Blue Dasher dragonfly at Schuylkill Center - Photo by Donna L. Long

Common Green Darner

Common Green Darner Dragonfly. Photo by Donna L. Long.
Male Common Green Darner Dragonfly. Photo by Donna L. Long.

The Common Green Darner is a large dragonfly that is among the most common dragonflies of North America. It’s large size and flying speed draw attention to it wherever it goes.

There are several species of dragonflies that live in my area.  I don’t know the species well enough to name them. But, I know the Common Green Darner.

Here’s to learning at least one dragonfly in your area.

Head of the Common Green Darner.
Head of the Common Green Darner dragonfly. Photo by Mark Nenadov [CC BY 2.0 (https://creativecommons.org/licenses/by/2.0)]

Common Green Darner (Anax junius)

Family Odonata. Dragonflies are insects.

Length: 3 inches long.

Key feature: green thorax. The thorax is the bulging body part right behind the eyes.

Males: Thorax bright to dull grass-green (no markings), abdomen mostly blue with a wide blackish stripe along the back of the abdomen that widens toward the tip.

Eyes are dull green. Wings are clear. Bull’s eye on the forehead.

Females and immature males: Thorax is green like the males. Abdomens are brick-red to violet-red. Eyes; brown. Wings: clear and uncolored or orange-tinted in immatures becoming amber colored with age.

Habitats: water – lakes, slow-moving streams, and small ponds. During migration, this dragonfly can be spotted well away from water.

Food: Dragonflies are predators and eat mostly small insects.

female Common Green Darner dragonfly
female Common Green Darner dragonfly. Photo by Eugene Zelenko [CC BY-SA 4.0 (https://creativecommons.org/licenses/by-sa/4.0)]

Life Cycle of the Common Green Darner

Flight Season: Spring through early autumn in most of North America. All year in southern regions including Georgia, Louisiana, and Florida

Green Darners fly continuously or hover. Darners hang vertically when they perch.

Mating Habits of the Common Green Darner

Eggs: Eggs are laid on floating or submerged vegetation in ponds particularly vernal ponds. Eggs hatch in a few days.  Females can lay up to a few thousand eggs.

Young or Larval:  Hatched dragonflies look very different from adult dragonflies. They may have a head, thorax, and abdomen but look more like bugs to me. Being insects, dragonflies have six legs.

Larval are predators. They capture their prey by grabbing prey with their lower lip (labia). This lip is called a “killer lip”.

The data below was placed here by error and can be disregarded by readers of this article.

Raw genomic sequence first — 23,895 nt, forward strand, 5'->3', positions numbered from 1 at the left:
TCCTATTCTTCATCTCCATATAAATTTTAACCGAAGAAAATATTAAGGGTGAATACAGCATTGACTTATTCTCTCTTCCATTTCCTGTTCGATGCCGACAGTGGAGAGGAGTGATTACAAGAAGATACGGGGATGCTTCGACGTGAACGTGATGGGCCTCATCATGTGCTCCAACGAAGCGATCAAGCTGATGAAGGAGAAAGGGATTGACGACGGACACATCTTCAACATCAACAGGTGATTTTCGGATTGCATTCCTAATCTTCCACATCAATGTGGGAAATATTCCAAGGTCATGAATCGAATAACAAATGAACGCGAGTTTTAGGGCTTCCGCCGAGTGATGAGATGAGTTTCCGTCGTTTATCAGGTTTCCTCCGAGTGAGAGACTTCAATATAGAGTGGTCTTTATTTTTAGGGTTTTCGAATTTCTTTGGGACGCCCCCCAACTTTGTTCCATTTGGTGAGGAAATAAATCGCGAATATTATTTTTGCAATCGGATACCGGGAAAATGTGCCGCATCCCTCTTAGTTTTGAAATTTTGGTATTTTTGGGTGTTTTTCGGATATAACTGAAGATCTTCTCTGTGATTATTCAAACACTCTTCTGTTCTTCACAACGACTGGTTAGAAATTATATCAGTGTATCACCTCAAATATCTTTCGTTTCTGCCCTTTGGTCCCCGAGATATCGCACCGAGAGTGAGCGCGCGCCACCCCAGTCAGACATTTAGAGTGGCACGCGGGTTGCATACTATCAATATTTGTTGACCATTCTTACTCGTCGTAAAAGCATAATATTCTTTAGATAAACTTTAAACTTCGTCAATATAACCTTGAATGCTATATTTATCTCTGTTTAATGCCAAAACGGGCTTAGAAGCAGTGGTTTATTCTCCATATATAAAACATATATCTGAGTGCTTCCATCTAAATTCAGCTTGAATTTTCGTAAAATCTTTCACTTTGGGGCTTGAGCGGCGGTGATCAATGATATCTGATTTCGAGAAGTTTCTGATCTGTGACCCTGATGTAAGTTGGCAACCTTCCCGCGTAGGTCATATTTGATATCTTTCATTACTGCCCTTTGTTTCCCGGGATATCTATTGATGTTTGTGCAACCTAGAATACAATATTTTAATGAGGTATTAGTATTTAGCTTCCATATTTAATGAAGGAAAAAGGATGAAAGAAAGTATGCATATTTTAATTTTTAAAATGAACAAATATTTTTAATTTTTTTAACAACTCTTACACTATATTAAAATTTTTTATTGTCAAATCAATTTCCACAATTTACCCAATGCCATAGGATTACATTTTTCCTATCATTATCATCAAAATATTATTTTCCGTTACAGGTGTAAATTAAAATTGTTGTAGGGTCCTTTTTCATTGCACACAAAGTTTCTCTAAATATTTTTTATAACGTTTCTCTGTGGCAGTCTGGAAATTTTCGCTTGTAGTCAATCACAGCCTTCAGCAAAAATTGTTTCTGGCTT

The larva that hatch in late summer, will migrate south as immatures with immature colors and markings.

Blue Dasher dragonfly at Schuylkill Center - Photo by Donna L. Long
Blue Dasher dragonfly at Schuylkill Center – Photo by Donna L. Long

Common Green Darner Migration

I often see this large darner flying over parking lots in the fall. Common Green Darners seen away from the water are often migrating.

Common Green Darners arrive in the northern regions in April. They are one of the earliest of the migratory dragonflies.

Southbound migration can be seen along coastlines. The times I have gone to the most southern tip of New Jersey at Cape May State Park, I have seen migrating dragonflies.  Southbound migration has been observed along, the Atlantic and gulfs coasts and along the Great Lakes in the U.S.

During winter Common Green Darners are seen in eastern Mexico, Florida, and the West Indies during winter.

Observing dragonflies

Choose calm sunny days from late May through September in the northeastern and mid-Atlantic regions. Darners often sun themselves on logs, rocks, and other horizontal surfaces.

Further study topics: The summer and winter ranges of the migratory populations is poorly known.

Citizen Science Projects Focusing on Dragonflies

Odonata Central (global focus) https://scistarter.org/odonatacentral

Dragonfly Migration (North America) https://scistarter.org/dragonfly-migration

Dragonfly Swarm Project (United States) https://scistarter.org/dragonfly-swarm-project

Other projects can be found on SciStarter https://scistarter.org/

Books about Dragonflies

Stokes Beginner’s Guide to Dragonflies by Donald and Lillian Stokes

Dragonflies and Damselflies of the East (Princeton Field Guides) by Dennis Paulson

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